Are you an educator with a project in mind to involve students in enhancing the schoolyard for wildlife habitat, connect students with the outdoors, and integrate nature into student learning in line with the curricula? Grants from the New Hampshire Partnership for Schoolyard Action Grants are available for schools with students from pre-kindergarten through grade twelve to help fund nature-based projects.
Grant Award Amounts: Grant awards range from $500 – $2,000.
Deadline to Apply: Applications are due by January 29, 2021.
Eligibility: New Hampshire schools that teach Preschool-12th grade may apply.
We are thrilled to offer our 2020 mini-grants of up to $500 to support farm to school projects in the Upper Valley. These grants will help your school, afterschool program, or school-related wellness program launch (or continue) projects related to farms, our agricultural heritage, farm products, food production, or local food consumption at the school.
Grant Amount: up to $500
Deadline to Apply: March 6, 2021
Geographic Region: Must be in Vital Communities Service Area
The Environmental Opportunity Grant Program is a one-time program providing small grants to organizations in New Hampshire doing work at the intersection of community and the environment. Specifically, we are seeking proposals for work in three areas: 1) Renewable energy and energy efficiency, either policy or practice; 2) Community action and education on priority issues determined by the local community, such as pollution, solid waste disposal, and food access; 3) Strategic land and fresh water conservation that provides equitable public access and/or advances public health goals.
Grant Amount: up to $5,000
Deadline to Apply: Wednesday, December 9 at 5:00 PM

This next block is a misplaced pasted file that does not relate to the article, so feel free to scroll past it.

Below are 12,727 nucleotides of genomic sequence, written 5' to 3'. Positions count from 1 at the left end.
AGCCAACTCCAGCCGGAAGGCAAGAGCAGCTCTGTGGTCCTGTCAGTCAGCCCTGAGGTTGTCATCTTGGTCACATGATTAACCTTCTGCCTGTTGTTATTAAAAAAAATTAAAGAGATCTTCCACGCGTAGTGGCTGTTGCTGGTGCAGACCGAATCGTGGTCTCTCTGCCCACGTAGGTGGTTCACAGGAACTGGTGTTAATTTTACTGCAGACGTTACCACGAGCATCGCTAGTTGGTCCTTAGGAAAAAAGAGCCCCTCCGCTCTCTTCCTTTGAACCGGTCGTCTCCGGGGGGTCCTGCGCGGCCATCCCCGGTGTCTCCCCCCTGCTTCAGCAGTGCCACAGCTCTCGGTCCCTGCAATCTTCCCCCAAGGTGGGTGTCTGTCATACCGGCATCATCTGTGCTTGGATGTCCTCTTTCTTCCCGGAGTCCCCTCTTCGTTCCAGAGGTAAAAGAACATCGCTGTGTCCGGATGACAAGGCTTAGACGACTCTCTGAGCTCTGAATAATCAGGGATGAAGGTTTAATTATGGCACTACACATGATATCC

Eligibility: Applicants must be nonprofit organizations with a 501(c)(3) designation that operate within New Hampshire. Other community groups that do not have US tax-exempt status may apply for funding if a 501(c)(3) organization serves as their fiscal sponsor.
Geographic Regions: Proposals must be focused on environmental work in New Hampshire within the Foundation’s eight regions: Capital, Lakes, Manchester, Monadnock, Nashua, North Country, Piscataqua and Upper Valley.
Learn more and apply here.
YLACES seeks to develop citizens who can think scientifically, utilizing the environment as a learning laboratory where students conduct inquiry-based research and contribute to a better collective understanding of our changing world.
YLACES is soliciting applications for grants for the 2020/2021 school year. Those working with youth to do research projects through environmental citizen science are invited to submit proposals for support to help acquire the scientific instruments or other necessary data collection tools or materials.
To develop critical analysis and thinking skills, young minds need to experience the scientific approach of developing hypotheses, taking careful, reproducible measurements, and reasoning with data. Inquiries should begin early and grow in quality and sophistication as learners progress in literacy, numeracy, and understanding social interactions and society.